officers and soldiers of the Revolution," approved 15th of May 1828. He states that he
    enlisted in the Continental line of the army of the Revolution, for and during the war, and
    continued until its termination, at which period he was a Private in captain
    Hall's company, in the Second regiment of the No Carolina
    line; and that he received a certificate for the reward of eighty dollars, provided by the resolve
    of the 15th of May 1778; and further, that he was not on the 15th day of May, 1828, on the
    pension list of the United States, and that he has received as a pensioner since the 3rd of
    March, 1826, nothing.

    The Third Auditor is requested to report how far the several statements are corroborated by
    the records in his office.

    By order of the Secretary
    A. Dickens 

    9 September 1828

    It further appears that Isaac Perkins is not now on the pension list of any agency, and has not been so since 3 March 1826.

    The name of Isaac Perkins cannot be found among those of the North Carolina line, to
    whom Certificates for the gratuity of Eighty Dollars
    were issued.

    Peter Hagner, Auditor

    Commentary: Who was A. Dickens?
    By Googling the name, "A. Dickens," I located several transcriptions for other documents bearing the above highlighted quote, and one other bearing the additional initial, "F. A. Dickens." Next, I searched, "F. A. Dickens office of the treasury 1828," and discovered numerous PDFs including the terms, "By order of the Secretary," "Treasury Department," "1828," and "F. A. Dickens." Scrolling down just below the PDFs, I found "Francis Asbury Dickens Papers: 1729-1934." Reading the abstract, I found some perplexing information:
    Fanny was employed by the Confederate Treasury Department in 1862, at Richmond, and, in 1863, she moved to....1828, land grant of John Forsyth, Governor of Georgia.....March, May 1865, oaths of allegiance and amnesty of F.A. Dickens.
    By reading the collection overview of the Francis Asbury Dickens Papers, I learned that he had served as an agent for the U. S. War and Treasury departments, and as a Washington D.C. lawyer, "specializing in government claims....against the U. S. government, particularly pension claims lodged by veterans of various wars." He was the son of Asbury Dickens, and had married Margaret Harvie Randolph: "Fanny," as referred to above, was their daughter, Frances Dickens: the second of five children. [4]

    Commentary: Who was Peter Hagner, Auditor?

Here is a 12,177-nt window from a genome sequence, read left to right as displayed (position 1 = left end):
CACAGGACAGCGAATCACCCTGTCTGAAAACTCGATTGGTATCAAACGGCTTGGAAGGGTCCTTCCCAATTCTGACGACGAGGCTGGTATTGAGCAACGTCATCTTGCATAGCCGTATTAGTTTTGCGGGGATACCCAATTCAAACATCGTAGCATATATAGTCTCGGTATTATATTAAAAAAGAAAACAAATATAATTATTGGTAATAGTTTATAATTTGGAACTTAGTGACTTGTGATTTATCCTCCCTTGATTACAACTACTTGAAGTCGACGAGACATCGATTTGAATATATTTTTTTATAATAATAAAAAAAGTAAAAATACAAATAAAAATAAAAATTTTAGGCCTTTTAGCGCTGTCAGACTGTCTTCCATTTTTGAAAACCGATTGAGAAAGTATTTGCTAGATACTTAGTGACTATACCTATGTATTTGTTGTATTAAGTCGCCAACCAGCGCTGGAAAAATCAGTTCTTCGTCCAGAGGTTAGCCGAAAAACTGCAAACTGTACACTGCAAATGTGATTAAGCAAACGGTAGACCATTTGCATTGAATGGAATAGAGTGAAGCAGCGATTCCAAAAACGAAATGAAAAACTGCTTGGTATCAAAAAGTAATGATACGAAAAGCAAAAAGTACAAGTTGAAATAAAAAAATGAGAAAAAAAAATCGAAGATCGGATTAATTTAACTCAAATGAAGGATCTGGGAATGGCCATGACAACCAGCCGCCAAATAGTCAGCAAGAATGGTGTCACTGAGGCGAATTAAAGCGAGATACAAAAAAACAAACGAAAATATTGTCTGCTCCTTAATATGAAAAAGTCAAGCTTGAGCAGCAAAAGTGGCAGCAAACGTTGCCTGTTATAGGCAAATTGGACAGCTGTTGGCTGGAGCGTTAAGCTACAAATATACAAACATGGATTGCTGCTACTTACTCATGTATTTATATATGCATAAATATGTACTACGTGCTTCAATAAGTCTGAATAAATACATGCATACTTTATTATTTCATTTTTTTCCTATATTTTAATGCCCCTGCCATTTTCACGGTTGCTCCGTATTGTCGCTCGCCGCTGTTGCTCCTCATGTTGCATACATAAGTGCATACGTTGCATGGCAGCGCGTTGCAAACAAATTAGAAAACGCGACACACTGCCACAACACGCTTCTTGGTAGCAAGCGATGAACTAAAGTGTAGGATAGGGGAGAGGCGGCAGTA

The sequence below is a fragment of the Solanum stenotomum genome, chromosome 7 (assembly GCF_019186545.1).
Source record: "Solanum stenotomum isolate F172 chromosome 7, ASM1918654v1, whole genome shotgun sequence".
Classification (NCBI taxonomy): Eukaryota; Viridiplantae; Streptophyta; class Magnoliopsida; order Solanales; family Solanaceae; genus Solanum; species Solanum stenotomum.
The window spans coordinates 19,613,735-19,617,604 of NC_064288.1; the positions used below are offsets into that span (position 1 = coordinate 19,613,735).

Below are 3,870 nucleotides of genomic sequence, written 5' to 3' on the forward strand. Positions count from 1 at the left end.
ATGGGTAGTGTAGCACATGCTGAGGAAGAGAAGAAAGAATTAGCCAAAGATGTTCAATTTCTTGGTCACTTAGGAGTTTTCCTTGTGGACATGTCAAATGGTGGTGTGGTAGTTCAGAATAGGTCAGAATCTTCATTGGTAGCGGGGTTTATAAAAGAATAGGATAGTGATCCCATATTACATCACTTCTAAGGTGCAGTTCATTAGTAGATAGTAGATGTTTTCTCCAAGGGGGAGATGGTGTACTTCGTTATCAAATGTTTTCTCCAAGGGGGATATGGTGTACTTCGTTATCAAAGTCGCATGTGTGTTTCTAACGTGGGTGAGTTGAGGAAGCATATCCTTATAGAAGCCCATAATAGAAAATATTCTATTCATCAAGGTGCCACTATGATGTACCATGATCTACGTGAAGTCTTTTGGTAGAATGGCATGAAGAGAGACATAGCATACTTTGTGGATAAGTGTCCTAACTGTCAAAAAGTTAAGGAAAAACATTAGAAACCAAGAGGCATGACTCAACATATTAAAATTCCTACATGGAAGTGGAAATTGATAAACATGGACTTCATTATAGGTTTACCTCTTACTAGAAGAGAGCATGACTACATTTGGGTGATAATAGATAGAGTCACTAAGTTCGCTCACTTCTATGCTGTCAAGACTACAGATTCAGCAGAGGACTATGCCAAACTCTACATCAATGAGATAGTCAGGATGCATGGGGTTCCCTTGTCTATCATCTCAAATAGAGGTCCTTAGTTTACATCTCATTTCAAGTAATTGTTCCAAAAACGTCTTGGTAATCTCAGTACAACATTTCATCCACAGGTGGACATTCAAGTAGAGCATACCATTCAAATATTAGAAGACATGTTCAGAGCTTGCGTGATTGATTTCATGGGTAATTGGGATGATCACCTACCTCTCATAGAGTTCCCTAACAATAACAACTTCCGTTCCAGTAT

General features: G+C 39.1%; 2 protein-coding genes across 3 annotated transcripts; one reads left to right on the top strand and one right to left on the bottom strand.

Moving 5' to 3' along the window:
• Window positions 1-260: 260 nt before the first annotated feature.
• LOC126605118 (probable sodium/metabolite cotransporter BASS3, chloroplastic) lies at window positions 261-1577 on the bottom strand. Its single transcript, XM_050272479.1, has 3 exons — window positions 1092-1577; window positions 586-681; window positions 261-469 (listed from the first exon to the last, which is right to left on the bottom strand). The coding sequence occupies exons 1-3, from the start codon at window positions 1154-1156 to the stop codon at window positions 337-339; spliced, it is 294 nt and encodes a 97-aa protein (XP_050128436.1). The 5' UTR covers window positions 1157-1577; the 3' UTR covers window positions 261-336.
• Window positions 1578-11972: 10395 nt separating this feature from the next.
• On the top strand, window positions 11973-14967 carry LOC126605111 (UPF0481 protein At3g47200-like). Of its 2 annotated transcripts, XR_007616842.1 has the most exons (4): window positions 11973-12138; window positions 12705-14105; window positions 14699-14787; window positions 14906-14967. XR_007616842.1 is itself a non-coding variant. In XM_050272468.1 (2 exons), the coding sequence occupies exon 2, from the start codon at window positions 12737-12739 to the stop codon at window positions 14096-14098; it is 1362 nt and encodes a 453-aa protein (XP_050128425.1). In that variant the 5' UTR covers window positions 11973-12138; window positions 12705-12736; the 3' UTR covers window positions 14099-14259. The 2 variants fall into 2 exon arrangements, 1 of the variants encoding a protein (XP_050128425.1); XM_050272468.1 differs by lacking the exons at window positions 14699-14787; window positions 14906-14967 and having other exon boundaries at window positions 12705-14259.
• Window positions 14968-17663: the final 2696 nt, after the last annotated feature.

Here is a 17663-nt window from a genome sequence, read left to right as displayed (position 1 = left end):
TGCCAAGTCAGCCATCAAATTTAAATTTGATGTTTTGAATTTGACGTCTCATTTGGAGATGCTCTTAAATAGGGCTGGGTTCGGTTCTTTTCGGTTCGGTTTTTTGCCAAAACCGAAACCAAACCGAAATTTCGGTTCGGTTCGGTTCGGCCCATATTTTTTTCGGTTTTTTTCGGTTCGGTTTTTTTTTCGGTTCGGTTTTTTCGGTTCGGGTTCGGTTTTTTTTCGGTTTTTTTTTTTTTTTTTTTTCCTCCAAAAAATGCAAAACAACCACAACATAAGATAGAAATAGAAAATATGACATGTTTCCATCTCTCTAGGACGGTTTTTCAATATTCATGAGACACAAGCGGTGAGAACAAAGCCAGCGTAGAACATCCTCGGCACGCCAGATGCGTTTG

When in doubt of deciphering the correct spelling of a signature, I have found it always best to approximate the spelling in a Google search. Originally, I searched for what appeared to me to be "Peter Hagman;" but, the results brought up an immediate correction of "Peter Hagner, Auditor." As with F. A. Dickens, I located an entry for "Peter Hagner Papers, 1730-1940. --UNC Chapel Hill Libraries." The first sentence of the collection abstract was very intriguing:
    Peter Hagner (1772-1850), native of Pennsylvania, known as the "watchdog of the Treasury," was a clerk in the accounting office of the United States War Department, 1793-1817, and third auditor of the United States Treasury, 1817-1849. [5] 

    Isaac Perkins: Image 32/35
    897.                              Isaac Perkins
    I. Perkins
    recd 2 Sept. 1828
    [       ] same day

    Commentary: Non-chronological order of dated materials
    As you look through the various documents posted here, you will note that I have highlighted the dates of each in light blue. If you look closely, you will note that although these documents have been placed in this order, they present themselves non-chronoligically:

    Image 26/35: 21 Dec 1829: from claimant;
    Image 27/35: no date;
    Image 28/35: 23 Dec 1828;
    Image 29/35: 18 Nov 1829;
    Image 30/35: 5 Jan 1829;
    Image 31/35: 2 Sep 1828;
    Image 32/35: 2 Sep 1828.

    One theory is that they were place in the file randomly. Another might be that they represent the various attempts by the various individuals and department officials, crossing paths over time. At this point, I am not certain of the reasoning; so, for now I will just make a mental note of it and move on.

    Next time we will examine the final three records contained in the pension file of Isaac Perkins.

    [1] Bryan Family, "Collection No.: 00096; Collection Title: Bryan Family Papers, 1704-1940," in UNC University Libraries, Chapel Hill, North Carolina. The Southern Historical Collection at the Louis Round Wilson Special Collections Library ( : available 8 July 2014).

    [2] Margaret A. Hogan, consulting editor, "Richard Rush (1825-1829): Secretary of the Treasury," in Miller Center, University of Virginia. American President: A Reference Resource  ( : available 8 July 2014).

    [3] Margaret A. Hogan, consulting editor, "American President: John Quincy Adams (1767-1848)," in Miller Center, University of Virginia.  American President: A Reference Resource ( : available 8 July 2014).

    [4] Francis Asbury Dickens, "Collection No.: 00218; Collection Title: Francis Asbury Dickins Papers, 1729-1934," in UNC University Libraries, Chapel Hill, North Carolina. The Southern Historical Collection at the Louis Round Wilson Special Collections Library (,Francis_Asbury.html : available 8 July 2014).

    [5] Peter Hagner, "Collection No.: 03117; Collection Title: Peter Hagner Papers, 1730-1940," in UNC University Libraries, Chapel Hill, North Carolina. The Southern Historical Collection at the Louis Round Wilson Special Collections Library (,Peter.html : available 8 July 2014).

    Thursday, July 3, 2014

    Isaac Perkins: Revolutionary War Pension Application File: Part 7

    Washington at Valley Forge
    E. Percy Moran, 1862-1935, artist
    Courtesy Library of Congress
    Update: The North Carolina Continentals
    Chapter 6, Valley Forge, 1777-1778